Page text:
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Rice hopeful of cease-fire 'this week'
From John King and Elise Labott
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JERUSALEM (CNN) -- U.S. Secretary of State Condoleezza Rice said she believes a "comprehensive settlement" to the Mideast crisis can be reached this week, including a cease-fire and an international force to help the Lebanese army control southern Lebanon.
Rice read a statement to reporters Monday before departing Jerusalem to return to the United States.
"As I head back to Washington, I take with me an emerging consensus on what is necessary for both a cease-fire and a lasting settlement," Rice said. "I am convinced we can achieve both this week."
Israel and Hezbollah guerrillas in southern Lebanon have been fighting for nearly three weeks, with civilians on both sides bearing the brunt of the combat.
An Israeli airstrike that killed at least 60 people -- including many children -- in Qana, Lebanon, early Sunday interrupted Rice's plan to shuttle between Jerusalem and Beirut for talks to reach a settlement, but it gave Rice ammunition to push Israel to announce a 48-hour cessation of airstrikes. (Full story)
Despite the setback, Rice said "our work has prepared the way" for United Nations Security Council action this week. (Watch Rice speak of "an emerging consensus" -- 5:32)
"Based on what we have accomplished, and the urgency of the situation, we will call for the United Nations Security Council action this week on a comprehensive settlement that includes three parts: a cease-fire, the political principles that provide for a long-term settlement, and the authorization of an international force to support the Lebanese army in keeping the peace," Rice said.
Rice said all parties agreed that the Lebanese military "must be able to extend its authority over all its territory," particularly along the Israeli border.
She said there was "broad agreement" that armed groups should be banned in areas where the international force is deployed and an international embargo should be enforced except for the Lebanese army and the stabilization force to prevent resupplying of Hezbollah. Making reference to Security Council resolution 1559, which called for full Lebanese control over the country, Rice said that no foreign forces should be in the country and that the Lebanese army should disarm armed groups with the help of the international stabilization force.
Rice said the Lebanese army would deploy to the Blue Line which divides Israel and Lebanon, and that both sides would respect that border. The army would also police the border with Syria.
While its main role will be to help the Lebanese army, the force will also support humanitarian work and assist with the return of persons displaced by the fighting. Rice said the force would "help create a stable and secure environment, especially in southern Lebanon" so that resolution 1559 can be implemented and Lebanon can exert full control over the country.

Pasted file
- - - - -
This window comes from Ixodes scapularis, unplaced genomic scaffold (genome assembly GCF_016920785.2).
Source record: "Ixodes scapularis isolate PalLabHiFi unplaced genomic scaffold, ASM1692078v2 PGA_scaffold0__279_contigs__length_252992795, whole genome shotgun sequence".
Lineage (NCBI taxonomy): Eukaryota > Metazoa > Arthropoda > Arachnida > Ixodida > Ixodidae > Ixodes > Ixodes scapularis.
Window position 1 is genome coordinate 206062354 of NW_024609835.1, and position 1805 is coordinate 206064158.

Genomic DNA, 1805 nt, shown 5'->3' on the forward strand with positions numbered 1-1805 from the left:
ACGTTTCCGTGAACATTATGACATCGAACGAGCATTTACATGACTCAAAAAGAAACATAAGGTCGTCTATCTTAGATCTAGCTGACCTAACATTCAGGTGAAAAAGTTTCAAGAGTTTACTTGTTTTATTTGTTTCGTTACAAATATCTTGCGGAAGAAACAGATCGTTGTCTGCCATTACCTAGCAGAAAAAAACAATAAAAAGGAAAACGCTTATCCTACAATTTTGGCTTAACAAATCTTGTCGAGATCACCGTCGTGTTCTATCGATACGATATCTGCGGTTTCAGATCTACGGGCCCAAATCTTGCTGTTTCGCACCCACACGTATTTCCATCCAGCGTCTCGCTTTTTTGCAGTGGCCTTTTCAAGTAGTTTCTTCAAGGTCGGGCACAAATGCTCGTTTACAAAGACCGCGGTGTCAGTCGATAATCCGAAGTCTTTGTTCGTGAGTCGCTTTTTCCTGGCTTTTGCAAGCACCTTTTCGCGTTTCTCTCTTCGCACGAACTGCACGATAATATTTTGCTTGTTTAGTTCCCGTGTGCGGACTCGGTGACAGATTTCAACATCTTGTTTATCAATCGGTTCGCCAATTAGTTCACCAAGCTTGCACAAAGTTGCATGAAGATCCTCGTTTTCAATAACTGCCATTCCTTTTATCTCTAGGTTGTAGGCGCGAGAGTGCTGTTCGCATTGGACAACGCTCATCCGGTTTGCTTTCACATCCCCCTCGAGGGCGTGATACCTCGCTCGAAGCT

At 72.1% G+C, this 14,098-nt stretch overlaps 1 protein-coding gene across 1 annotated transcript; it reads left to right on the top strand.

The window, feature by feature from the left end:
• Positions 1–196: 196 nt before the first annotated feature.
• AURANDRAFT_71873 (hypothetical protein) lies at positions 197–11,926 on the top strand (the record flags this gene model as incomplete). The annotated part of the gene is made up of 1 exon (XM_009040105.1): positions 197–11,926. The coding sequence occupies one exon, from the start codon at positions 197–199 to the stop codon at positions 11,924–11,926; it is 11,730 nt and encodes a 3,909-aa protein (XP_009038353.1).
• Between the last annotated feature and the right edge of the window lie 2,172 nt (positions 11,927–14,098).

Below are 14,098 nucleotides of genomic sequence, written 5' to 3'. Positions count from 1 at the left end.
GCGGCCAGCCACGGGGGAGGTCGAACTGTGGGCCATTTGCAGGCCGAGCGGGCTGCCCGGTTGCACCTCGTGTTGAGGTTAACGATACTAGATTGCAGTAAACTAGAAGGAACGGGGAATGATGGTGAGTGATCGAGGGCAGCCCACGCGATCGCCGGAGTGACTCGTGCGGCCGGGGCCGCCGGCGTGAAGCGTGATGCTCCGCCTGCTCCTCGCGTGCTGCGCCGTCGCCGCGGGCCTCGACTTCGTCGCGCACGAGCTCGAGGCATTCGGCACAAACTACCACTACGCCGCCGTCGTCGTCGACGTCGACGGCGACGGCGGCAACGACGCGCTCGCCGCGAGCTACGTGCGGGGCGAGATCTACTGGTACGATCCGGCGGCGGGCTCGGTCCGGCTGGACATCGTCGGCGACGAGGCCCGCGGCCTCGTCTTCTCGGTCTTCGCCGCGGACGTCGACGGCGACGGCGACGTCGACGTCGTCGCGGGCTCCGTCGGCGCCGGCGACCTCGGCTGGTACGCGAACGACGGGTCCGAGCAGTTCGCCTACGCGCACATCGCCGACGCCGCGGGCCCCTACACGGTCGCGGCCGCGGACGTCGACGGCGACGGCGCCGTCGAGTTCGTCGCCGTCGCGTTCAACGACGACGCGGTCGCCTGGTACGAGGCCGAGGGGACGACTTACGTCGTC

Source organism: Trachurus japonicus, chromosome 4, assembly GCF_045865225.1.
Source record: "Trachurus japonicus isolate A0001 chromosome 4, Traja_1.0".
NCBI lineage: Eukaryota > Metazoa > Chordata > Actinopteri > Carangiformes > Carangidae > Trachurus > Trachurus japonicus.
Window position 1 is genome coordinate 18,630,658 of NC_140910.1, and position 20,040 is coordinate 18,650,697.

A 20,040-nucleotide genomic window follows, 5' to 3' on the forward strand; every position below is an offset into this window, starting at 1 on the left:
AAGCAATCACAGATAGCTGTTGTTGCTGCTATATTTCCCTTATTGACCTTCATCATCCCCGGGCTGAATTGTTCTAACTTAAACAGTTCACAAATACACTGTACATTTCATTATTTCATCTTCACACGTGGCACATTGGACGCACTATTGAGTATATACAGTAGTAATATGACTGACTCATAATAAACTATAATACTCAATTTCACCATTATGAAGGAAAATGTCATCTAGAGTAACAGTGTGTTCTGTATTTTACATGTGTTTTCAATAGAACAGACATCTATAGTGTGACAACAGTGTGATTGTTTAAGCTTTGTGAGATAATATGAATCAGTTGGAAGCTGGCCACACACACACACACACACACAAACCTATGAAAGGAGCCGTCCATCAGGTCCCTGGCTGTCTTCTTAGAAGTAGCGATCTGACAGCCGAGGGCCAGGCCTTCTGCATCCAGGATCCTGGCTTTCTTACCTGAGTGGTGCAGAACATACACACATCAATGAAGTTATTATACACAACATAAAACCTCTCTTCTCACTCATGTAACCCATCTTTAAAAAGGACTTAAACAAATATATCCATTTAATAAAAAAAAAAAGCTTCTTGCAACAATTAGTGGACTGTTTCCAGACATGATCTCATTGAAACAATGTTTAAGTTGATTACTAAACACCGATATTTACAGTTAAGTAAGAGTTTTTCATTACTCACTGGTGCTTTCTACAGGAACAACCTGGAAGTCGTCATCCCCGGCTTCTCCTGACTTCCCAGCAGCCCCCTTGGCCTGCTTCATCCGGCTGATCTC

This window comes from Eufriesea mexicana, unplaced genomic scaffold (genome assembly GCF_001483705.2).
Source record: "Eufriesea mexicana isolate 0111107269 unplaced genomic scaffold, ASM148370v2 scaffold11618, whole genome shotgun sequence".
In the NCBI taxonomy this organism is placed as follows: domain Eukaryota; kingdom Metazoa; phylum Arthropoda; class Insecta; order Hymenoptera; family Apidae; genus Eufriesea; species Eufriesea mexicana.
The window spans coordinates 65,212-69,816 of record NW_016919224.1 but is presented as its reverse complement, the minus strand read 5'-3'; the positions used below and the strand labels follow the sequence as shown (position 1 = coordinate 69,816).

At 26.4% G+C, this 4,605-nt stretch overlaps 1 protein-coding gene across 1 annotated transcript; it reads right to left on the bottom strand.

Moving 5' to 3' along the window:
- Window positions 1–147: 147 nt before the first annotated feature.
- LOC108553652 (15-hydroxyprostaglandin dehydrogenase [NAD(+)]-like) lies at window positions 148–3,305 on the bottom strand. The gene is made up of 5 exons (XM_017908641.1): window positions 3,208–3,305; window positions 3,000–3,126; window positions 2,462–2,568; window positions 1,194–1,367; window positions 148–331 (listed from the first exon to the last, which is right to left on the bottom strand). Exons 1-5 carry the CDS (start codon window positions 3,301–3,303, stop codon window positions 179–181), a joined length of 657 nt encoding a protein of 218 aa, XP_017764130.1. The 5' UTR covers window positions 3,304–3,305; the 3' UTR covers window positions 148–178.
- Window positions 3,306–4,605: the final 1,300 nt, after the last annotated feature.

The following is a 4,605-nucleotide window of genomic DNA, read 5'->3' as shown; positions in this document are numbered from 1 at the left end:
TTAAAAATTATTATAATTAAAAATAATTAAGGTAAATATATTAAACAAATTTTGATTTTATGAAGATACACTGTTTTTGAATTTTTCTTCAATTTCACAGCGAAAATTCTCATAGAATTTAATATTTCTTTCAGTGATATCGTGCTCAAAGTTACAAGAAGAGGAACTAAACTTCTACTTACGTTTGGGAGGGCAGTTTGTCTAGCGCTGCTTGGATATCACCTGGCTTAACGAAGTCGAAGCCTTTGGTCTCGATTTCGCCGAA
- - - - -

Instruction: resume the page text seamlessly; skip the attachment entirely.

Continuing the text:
But Rice was vague about the political framework by which a comprehensive settlement could be reached.
Rice also failed to provide details on the thorny issues of sequencing of the various elements of the agreement and the composition and mandate of the international force. The U.S. and Israel would prefer a European force, while Lebanon wants to expand the existing UNIFIL force. And it remains unclear whether the force would have the authority to fight against Hezbollah.
A senior administration official traveling with Rice said that the cease-fire, political agreement and deployment of the stabilization force should happen "near simultaneously" once the United Nations passes the resolution spelling out the deal.
Rice welcomed Israel's decision to suspend aerial strikes over Lebanon for 48 hours while it investigates Sunday's attack in Qana and a 24-hour period of safe passage that Israel agreed to in order to help civilians escape the violence. One of her senior aides said that Rice had been pushing the idea before the attack in Qana, but the tragedy and the world outcry "made the need to take action irresistible."
But Rice called the Israeli agreements "temporary measures" and that the international community wants an "urgent and more permanent end to this violence."
"To make a cease-fire more than words alone the international community must be prepared to support and sustain it.," Rice said. "I call on my international partners to do so this week in New York."
On Thursday, Rice will attend a meeting of ministers of the U.N. Security Council where they will seek to pass the resolution to end the conflict.
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